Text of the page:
The head of the National Committee for Prisoner Affairs has said that the Saudi-led coalition and its mercenaries have obstructed the implementation of exchanging more than 2,000 prisoners despite a United Nations-mediated swap agreement.
The issue involving prisoners swap has faced an almost “complete stalemate” at the local and international levels since the beginning of the UN-brokered truce earlier in the year, Yemen's Arabic-language al-Masirah television quoted Abdul Qader al-Murtada as saying on Sunday.
"Although we signed an agreement with the parties of the forces of aggression and their mercenaries in March this year, stipulating that an exchange of more than 2,200 prisoners from both sides should take place, Saudi-led coalition and its mercenaries prevented its execution,” the senior Yemeni official added.
Murtada said that the coalition had thwarted all efforts made by the United Nations to make the agreement a success, the last of which was a round of negotiations a month ago in the Jordanian capital, Amman, but the talks fell through due to their failure to implement what had been agreed upon.
The senior Yemeni official stated that in addition to their failure to implement the UN agreement, the coalition had also halted all locally agreed exchanges.
He added that the prisoner affairs committee had assured the United Nations of its readiness to implement the agreement in full and rejected any selectivity in the agreement.
Yemen’s National Salvation Government announced on March 27 that a prisoner exchange deal was agreed between the warring parties under which 1,400 prisoners from the Yemeni army and popular committees would be released in return for 823 from the other side, including 16 Saudis and three Sudanese.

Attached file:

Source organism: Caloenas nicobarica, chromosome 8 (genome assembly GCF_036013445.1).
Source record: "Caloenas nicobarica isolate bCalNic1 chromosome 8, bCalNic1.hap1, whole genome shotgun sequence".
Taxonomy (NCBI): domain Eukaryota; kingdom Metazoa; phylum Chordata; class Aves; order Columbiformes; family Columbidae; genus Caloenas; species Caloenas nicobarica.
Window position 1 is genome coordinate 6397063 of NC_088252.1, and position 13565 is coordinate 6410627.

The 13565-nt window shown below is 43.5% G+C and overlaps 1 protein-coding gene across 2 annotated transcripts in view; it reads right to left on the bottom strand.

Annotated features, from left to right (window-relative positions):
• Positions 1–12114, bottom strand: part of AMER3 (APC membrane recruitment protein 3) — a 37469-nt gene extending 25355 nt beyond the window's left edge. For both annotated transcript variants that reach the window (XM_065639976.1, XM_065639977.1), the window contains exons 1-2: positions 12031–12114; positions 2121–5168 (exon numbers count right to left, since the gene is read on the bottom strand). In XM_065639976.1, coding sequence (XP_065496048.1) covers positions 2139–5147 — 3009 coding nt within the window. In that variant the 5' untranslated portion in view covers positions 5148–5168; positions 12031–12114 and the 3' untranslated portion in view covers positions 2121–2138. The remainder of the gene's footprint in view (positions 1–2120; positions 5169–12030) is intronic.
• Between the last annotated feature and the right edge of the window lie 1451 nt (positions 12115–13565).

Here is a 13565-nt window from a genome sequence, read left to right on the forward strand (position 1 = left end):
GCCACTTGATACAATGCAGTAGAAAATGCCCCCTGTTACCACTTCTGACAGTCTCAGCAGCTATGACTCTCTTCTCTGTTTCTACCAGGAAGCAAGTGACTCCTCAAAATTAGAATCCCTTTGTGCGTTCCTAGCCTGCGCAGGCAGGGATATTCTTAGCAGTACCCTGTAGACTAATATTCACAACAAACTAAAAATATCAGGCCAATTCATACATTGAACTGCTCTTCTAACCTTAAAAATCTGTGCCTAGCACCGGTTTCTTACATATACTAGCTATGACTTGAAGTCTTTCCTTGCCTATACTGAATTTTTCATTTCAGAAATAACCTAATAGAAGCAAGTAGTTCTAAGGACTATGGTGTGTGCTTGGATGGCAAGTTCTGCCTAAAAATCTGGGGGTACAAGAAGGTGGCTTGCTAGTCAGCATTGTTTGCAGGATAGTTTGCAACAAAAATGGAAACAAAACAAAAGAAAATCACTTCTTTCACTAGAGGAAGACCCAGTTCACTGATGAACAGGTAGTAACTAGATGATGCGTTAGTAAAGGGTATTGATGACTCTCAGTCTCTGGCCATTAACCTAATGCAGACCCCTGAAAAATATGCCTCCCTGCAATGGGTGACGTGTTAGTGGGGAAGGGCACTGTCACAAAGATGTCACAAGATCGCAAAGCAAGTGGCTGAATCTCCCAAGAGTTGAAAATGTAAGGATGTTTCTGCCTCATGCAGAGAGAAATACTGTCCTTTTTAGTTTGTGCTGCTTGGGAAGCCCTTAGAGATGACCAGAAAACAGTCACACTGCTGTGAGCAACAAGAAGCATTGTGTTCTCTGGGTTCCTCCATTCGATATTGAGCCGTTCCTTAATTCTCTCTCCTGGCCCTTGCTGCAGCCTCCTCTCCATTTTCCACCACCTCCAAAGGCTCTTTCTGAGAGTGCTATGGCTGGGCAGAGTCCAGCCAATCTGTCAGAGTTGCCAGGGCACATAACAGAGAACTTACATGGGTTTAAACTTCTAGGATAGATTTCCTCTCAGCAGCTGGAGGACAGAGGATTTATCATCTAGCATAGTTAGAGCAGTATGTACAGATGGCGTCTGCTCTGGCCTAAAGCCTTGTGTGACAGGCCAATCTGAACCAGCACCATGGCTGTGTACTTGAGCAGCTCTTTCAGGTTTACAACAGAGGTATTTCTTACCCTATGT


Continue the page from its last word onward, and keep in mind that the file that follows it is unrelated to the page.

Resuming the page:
Saudis violate truce again, carry out more airstrikes
The Saudi-led coalition forces and their mercenaries were reported to have violated the UN-brokered nationwide truce in the war-ravaged Yemen for 161 times over the past 24 hours.
Yemen's al-Masirah cited an unnamed Yemeni military official as saying that the violations included flight operations with spy drones and warplanes over the provinces of Ma’rib, Ta’izz, Hajjah, Jawf, Sa’ada, al-Hudaydah, al-Bayda and border areas.
The source said the US-Saudi mercenaries also committed breaches by firing on the homes of citizens and the sites of the Yemeni Army and the Popular Committees in the stated areas, which resulted in the death of a civilian in al-Bayda.
The UN-brokered truce between the aggressor coalition and Yemen's popular resistance Houthi Ansarullah movement first came into effect in April. The truce has since been extended twice.
The United Nations’ special envoy for Yemen, Hans Grundberg, said that the extension, running from August 2 to October 2, included a commitment from the parties to intensify negotiations to reach an expanded truce agreement as soon as possible.
Yemen has, however, reported many violations of the truce by the Saudi-led forces since then.
Saudi Arabia and the United Arab Emirates — the closest allies of the US in the region after the Israeli regime — have been waging the war on Yemen since March 2015.
The invasion has been seeking to change Yemen’s ruling structure in favor of the impoverished country’s former Riyadh- and Washington-friendly rulers and crush the popular Ansarullah resistance movement. The Saudi-led coalition has failed to meet any of its objectives.
The war, which has been enjoying unstinting arms, logistical, and political support on the part of the United States, has killed tens of thousands of Yemenis and turned the entire country into the scene of the world’s worst humanitarian crisis.
Yemen’s defense forces, which feature the country’s army and its allied Popular Committees, have, however, vowed not to lay down their arms until the country’s complete liberation from the scourge of the aggression.